PyScript

Programming for the 99%

Well, yes and no.

PyScript is a framework that allows users to create interesting and interactive websites with the help of Pyodide, WASM, and modern web technologies. It helps you build web applications with Python, with or without Javascript.

One of the goals of PyScript is to make web development a friendly place for anyone wanting to learn to code, and this is achieved by not requiring any installations or configurations ( Seriously, just import the js and the css files. It’s that easy!)

The PyScript framework provides users at every experience level with access to an expressive, easy-to-learn programming language with countless applications.

-PyScript 2022

PyScript was created by Fabio Pliger and the first stone (initial commit) was made in Feb 2022 and publicly announced in April 2022. PyScript is still in experimental stage as of this article publish date, so expect to see new things in the near future!

Pyodide is a port of CPython interpreter to WebAssembly/Emscripten. It makes it possible to run Python on web browsers with micropip. Pyodide comes with a robust Javascript ⟺ Python foreign function interface which means you can freely create a mix of functions with minimal friction. When used inside a browser, Python has full access to Web APIs.

WebAssembly, or WASM in short, is a binary instruction format for stack-based virtual machines. It is designed as a portable compilation target for programming languages, enabling deployment on the web for client and server applications.

However WASM is not compatible with Python. That’s where Pyodide comes into picture. Pyodide compiled the entire CPython interpreter into WASM and let it interpret Python commands in your HTML as if it were regular Python commands.

  • Python in the browser: Enable drop-in content, external file hosting, and application hosting without the reliance on server-side configuration
  • Python ecosystem: Run many popular packages of Python and the scientific stack (such as numpy, pandas, scikit-learn, and more)
  • Python with JavaScript: Bi-directional communication between Python and Javascript objects and namespaces
  • Environment management: Allow users to define what packages and files to include for the page code to run
  • Visual application development: Use readily available curated UI components, such as buttons, containers, text boxes, and more
  • Flexible framework: A flexible framework that can be leveraged to create and share new pluggable and extensible components directly in Python

If I’ve sold you on PyScript so far, it’s time to get our hands dirty. If you look at their examples or examples from their site, you’ll find a lot of them, and they’ve made sure that the understanding of PyScript is just as easy as developing them.

But before that, let’s start with a simple example, our ol’ reliable “Hello world!”

Create an HTML file with the below content:

helloworld.html

And there you have it, your very own first Hello world PyScript program!

But reality is often disappointing isn’t it? It’s not always this simple, let’s take a look at one of the examples from PyScript Github and go through it.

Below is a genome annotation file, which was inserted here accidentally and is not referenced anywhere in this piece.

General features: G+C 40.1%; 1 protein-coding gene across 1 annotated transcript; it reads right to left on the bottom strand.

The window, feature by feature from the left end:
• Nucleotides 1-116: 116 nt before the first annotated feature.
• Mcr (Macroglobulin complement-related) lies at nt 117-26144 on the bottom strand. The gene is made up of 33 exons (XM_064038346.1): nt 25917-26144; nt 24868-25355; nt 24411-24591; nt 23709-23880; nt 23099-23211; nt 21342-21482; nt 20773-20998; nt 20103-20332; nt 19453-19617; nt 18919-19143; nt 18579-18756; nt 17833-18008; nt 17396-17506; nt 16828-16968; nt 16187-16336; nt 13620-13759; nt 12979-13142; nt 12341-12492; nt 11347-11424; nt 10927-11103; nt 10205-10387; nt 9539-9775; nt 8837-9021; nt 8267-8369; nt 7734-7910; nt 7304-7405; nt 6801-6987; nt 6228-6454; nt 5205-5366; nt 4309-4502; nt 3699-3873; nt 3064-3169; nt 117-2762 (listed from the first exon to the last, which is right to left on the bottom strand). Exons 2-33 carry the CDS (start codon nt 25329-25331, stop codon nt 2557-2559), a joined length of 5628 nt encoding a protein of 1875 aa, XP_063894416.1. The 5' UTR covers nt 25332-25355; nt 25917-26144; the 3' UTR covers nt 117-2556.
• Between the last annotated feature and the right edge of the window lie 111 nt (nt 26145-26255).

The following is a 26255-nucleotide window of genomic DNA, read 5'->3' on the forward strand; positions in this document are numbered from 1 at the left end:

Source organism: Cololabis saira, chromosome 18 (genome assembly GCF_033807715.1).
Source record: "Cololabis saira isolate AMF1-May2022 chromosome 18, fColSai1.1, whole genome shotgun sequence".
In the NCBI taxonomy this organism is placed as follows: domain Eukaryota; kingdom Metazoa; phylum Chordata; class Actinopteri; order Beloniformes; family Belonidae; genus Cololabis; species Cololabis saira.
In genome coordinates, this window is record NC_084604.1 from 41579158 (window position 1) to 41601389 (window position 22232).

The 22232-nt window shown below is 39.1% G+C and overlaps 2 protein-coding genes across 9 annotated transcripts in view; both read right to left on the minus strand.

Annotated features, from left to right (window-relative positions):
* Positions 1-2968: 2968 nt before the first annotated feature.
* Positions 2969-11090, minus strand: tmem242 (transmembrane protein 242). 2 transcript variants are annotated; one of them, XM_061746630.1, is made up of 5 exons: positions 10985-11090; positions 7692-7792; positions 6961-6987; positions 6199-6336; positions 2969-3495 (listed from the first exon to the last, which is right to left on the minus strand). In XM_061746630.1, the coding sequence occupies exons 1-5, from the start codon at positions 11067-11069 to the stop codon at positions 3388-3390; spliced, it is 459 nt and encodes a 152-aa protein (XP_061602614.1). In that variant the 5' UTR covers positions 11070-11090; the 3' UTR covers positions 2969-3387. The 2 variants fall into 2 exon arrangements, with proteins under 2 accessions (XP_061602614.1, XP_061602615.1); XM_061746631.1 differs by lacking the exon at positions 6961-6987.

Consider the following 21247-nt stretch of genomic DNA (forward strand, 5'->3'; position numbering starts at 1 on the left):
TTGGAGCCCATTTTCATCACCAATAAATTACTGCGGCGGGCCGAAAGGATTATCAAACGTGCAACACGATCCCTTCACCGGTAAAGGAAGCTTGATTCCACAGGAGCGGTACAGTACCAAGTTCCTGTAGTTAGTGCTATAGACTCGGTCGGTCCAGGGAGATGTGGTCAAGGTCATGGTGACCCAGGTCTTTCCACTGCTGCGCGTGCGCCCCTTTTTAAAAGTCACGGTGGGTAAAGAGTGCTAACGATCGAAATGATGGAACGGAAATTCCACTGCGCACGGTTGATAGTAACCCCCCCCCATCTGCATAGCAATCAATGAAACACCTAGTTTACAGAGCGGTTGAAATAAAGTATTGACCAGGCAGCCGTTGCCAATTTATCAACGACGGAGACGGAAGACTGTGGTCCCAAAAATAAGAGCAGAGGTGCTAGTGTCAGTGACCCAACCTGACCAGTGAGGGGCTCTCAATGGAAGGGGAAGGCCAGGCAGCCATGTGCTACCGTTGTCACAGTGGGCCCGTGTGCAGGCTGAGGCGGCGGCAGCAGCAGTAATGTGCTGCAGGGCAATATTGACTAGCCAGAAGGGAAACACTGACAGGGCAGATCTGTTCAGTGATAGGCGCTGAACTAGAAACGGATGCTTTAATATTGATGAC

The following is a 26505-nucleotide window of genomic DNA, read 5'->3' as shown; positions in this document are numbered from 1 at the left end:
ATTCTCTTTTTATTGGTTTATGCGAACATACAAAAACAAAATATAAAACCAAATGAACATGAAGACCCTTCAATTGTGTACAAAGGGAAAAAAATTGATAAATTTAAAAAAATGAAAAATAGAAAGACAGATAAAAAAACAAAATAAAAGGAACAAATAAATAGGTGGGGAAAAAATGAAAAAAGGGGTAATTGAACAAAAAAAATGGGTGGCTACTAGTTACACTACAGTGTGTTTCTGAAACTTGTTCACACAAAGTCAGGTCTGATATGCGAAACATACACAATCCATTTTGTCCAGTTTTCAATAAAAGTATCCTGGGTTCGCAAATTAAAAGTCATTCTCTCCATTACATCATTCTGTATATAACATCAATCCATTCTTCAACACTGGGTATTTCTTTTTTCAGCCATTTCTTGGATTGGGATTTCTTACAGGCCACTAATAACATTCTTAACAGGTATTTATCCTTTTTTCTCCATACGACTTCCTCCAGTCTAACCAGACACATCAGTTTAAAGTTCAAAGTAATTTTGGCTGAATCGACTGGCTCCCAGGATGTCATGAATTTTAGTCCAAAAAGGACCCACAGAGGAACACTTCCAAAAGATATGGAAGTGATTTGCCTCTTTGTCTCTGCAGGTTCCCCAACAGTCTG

We’re taking the “To do list maker” example.

Explanations for important lines given below the code.

to_do.html

Line 8 and 9: Import statements for PyScript into your html (What did I tell you? It’s that simple)

Line 10 to 13: Env files which hold your dependencies. Irrelevant in this example, so you can remove them if you wish.

Line 16: Imports your Python file. Just like how you import Javascript files. To_do.py has your functions that adds tasks into your list and displays that list whenever

Line 24: Button that calls a Python function when the button is clicked.

Line 31 to 38: This is where your tasks show up, with a checkbox preceding your task.

Now that the HTML content is provided, let’s add some tasks and see how they all show up.

The process that adds to the list and checks the task if it’s done is implemented in your Python file.

Line 5, 6 and 7: Has the DOM elements in them.

Line 8 to 37: add_task function gets called when the button is clicked, this function gets the value that’s in the input text box, adds them to a list and displays that list.

Line 29 to 34: check_task function to add strike-through class (indicating the task is completed) to a particular task if the checkbox is selected, the event handler is on Line 37.

Line 39, 40 and 41: add_task_event is an event handler that checks for key actions done when that input is focused. In our case, the only event we needed to handle was the “enter” button. Event handler for this function is declared on Line 42.

Once you have these files saved, go ahead and run your local server, and open up to_do.html from your browser and start adding those tasks!

If you’ve reached this far, then it’s time to start your own adventure with PyScript. There are some cool reference sites that explains a lot more about it, and also the covers the catches of using this.
Happy Coding!

About the Author:

Vishwanth is a Senior SDE in KBX Digital. He admires and respects people who visualize data while coding and are creative with their approaches. He always says “if you can do the job in 2 minutes, do it now”.

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